Many companies pay a lot of attention to training to work safely. The problem with many training methods, however, is that the lessons do not stick. So we need to see how we can anchor the lessons better. This is why training (doesn't) last.
Three days, 72 hours, after you receive information about something, you are reminded of the following:
10% of the text, the words that have passed
65% of the visual information perceived
90% of the video seen
98% of the video if the person then carries out what they learned themselves
Or a bit more poetic:
‘If you tell me, I will listen, if you show me, I will see, but if you let me experience, I will learn’ ~ Laozi
This means that lessons should preferably be presented as living visual material and that the trainee then implements what has been learned. Then it sticks. And this is knowledge that has actually been known for years. Why is so little done with it? I have seen this #information in books (such as the quote from Laozi), but also in several presentations and #training. I think because of the higher costs for the training material. But what good is training that has already evaporated in three days? Then you can better save those 'lower' costs.
The human body has about eleven million sensory receptors. About 10 million of these are related to 'seeing'. A small change in what you see can lead to a big change in what you do. See here that lessons are more memorable if visual material is used instead of via text. And let most companies have the cupboards full of them!
"Where there are rules, there is no attention" ~ Jaap Peters, Arbo congress 2019
If absolutely everything is bound by #rules, how will employees know which activities entail a genuinely high #risk? If everything is important, then nothing is important. Only use rules where the risks are high to emphasize the importance. There is also a strong tendency towards the so-called risk regulation reflex (#RRR). Something happens and we immediately set up a rule or a #procedure without making a cost-benefit analysis. Throughout my career I have experienced that rules are kind of 'sacred':
"Thou shalt act according to the rules"
And if then work is done according to the rules, it is thought that no accidents can happen,
"Because we work according to the rules"
And then there are the rules that few or perhaps no one adheres to. Patronising, not or difficult to apply, or little meaningful rules, are created by an RRR that applies to a very specific situation and is subsequently widely rolled out (and which management will apply disciplinary again if things go wrong). The stick behind the door:
"We didn't work according to the rules and now we have this problem"
That raised finger does not encourage safe behaviour. It encourages non-thinking and only keeps colouring between the lines. It also seems pretty easy:
"These rules are there for a reason, what do you think? Just follow the rules, then the chance of accidents is small!"
A BOHICA (bend-over-here-it-comes-again). Rules should always be judged in which spirit they originated. And is that rule logical, applicable in this situation?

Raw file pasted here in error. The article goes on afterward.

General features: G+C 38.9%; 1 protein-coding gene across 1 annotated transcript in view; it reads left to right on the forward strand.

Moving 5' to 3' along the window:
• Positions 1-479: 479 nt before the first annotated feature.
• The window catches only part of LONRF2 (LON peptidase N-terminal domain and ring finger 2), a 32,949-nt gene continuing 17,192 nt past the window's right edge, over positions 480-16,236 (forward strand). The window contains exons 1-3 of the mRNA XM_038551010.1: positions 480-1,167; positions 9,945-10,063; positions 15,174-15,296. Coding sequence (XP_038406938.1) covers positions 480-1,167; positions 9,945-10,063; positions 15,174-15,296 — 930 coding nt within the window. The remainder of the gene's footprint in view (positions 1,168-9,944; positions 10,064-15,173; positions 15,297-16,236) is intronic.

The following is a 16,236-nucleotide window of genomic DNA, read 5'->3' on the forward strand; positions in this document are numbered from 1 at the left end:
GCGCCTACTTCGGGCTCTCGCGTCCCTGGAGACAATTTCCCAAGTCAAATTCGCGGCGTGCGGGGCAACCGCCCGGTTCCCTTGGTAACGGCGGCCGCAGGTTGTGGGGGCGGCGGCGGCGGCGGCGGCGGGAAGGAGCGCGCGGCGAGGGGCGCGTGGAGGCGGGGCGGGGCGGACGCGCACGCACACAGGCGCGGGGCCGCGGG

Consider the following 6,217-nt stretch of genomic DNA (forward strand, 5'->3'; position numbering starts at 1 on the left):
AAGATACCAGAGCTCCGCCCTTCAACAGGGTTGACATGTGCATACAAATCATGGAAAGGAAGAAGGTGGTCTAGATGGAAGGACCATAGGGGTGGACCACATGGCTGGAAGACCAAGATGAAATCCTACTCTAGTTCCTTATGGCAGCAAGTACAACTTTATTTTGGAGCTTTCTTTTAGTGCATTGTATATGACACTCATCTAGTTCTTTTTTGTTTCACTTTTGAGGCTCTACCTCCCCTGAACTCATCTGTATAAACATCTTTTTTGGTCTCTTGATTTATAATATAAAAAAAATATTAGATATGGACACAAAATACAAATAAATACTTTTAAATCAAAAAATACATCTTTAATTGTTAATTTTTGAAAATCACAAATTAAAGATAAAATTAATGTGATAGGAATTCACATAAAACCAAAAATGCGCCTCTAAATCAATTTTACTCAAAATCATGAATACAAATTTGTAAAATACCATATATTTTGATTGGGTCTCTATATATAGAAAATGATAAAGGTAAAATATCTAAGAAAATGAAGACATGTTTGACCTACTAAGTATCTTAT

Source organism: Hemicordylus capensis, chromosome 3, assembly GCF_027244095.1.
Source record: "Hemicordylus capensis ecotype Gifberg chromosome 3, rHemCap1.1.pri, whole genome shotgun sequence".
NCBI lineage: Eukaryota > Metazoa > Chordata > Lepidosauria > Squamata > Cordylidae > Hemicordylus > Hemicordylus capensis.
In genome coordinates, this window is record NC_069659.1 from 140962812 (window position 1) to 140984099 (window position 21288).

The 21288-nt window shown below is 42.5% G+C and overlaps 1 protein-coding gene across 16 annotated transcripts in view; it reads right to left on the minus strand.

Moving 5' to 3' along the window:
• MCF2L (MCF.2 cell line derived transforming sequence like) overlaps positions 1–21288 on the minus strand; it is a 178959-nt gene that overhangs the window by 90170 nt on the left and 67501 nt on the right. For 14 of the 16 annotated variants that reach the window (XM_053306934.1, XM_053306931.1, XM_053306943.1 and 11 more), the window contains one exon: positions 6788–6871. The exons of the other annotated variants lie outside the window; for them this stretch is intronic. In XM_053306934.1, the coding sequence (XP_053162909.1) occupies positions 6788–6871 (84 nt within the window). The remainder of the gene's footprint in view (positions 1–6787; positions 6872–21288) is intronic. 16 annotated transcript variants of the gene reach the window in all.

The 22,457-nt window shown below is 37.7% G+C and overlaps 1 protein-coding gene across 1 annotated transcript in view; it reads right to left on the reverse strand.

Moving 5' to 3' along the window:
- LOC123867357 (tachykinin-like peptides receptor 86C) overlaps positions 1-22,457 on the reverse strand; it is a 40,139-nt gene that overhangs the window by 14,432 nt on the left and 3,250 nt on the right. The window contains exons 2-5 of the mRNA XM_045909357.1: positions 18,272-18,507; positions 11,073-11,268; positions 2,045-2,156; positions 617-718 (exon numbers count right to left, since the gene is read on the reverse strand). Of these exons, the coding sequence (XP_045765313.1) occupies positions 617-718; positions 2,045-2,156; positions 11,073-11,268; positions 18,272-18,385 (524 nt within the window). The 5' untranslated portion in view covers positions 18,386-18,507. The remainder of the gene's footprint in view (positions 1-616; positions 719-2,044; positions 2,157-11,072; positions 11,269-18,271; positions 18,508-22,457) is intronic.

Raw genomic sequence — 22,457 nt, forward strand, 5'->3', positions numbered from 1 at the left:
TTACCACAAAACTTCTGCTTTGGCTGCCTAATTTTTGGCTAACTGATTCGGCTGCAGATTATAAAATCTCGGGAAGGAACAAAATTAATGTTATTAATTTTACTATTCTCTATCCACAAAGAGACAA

It is never effective to run safety on the 'automatic', on the rules. Guidelines can be useful if certain activities took place before or are often performed to look back at how the dangers were curbed at the time, but the current situation must really be faced.
The big problem with rules is that #riskthinking stops and we go on 'automatic pilot' and no longer see that the situation is slightly different from what the rule was drawn up for. Therefore, be scarce with rules, but stimulate the risk questions. An example of "going on autopilot":
"At the beginning of my career, as a supervisor, I found myself in a situation where the sulfuric acid dosing in a sunflower oil refinery had become blocked. There was a clear protocol for such situations. Concentrated sulfuric acid is a dangerous substance. We had the whole 'check list'. and the technician, equipped with all personal protective equipment (PPE), was ready to open the system When the pipe was unscrewed at the pump, sulfuric acid sprayed on all sides, and despite the PPE it reached the relevant technician the face and in my neck. Without PPE the injury would have been much greater. By acting appropriately (lots of water, then to the burn center) neither of us was injured. But what had gone wrong? It' check list', after a thorough incident analysis, proved not to have been sufficient to guarantee that the system had been depressurized."
A typical example of doing everything according to the rules without thinking through whether we had sufficiently understood the dangers.
The absolute rules that must not be violated under any circumstances are the so-called 'red rules', sometimes also referred to as 'life saving rules'. So stimulate thinking and learning to see dangers and then how to curb those dangers.
Making elephant trails
The average person is very likely to break the safety rules after a while because this is the way human habits work, because people always want to improve something or make something easier. They are going to make elephant trails. Systems built on the premise of informed compliance with a set of rules rarely work in the long run.
In order to make lessons stick, you must provide living visual material and have it followed by letting the 'pupil' do it themselves.
If you lay down everything in rules, everything seems important, with the result that in the end nothing is important anymore.
'If you've explained something to a child 100 times and he still doesn't get it, then the child is not the slow learner'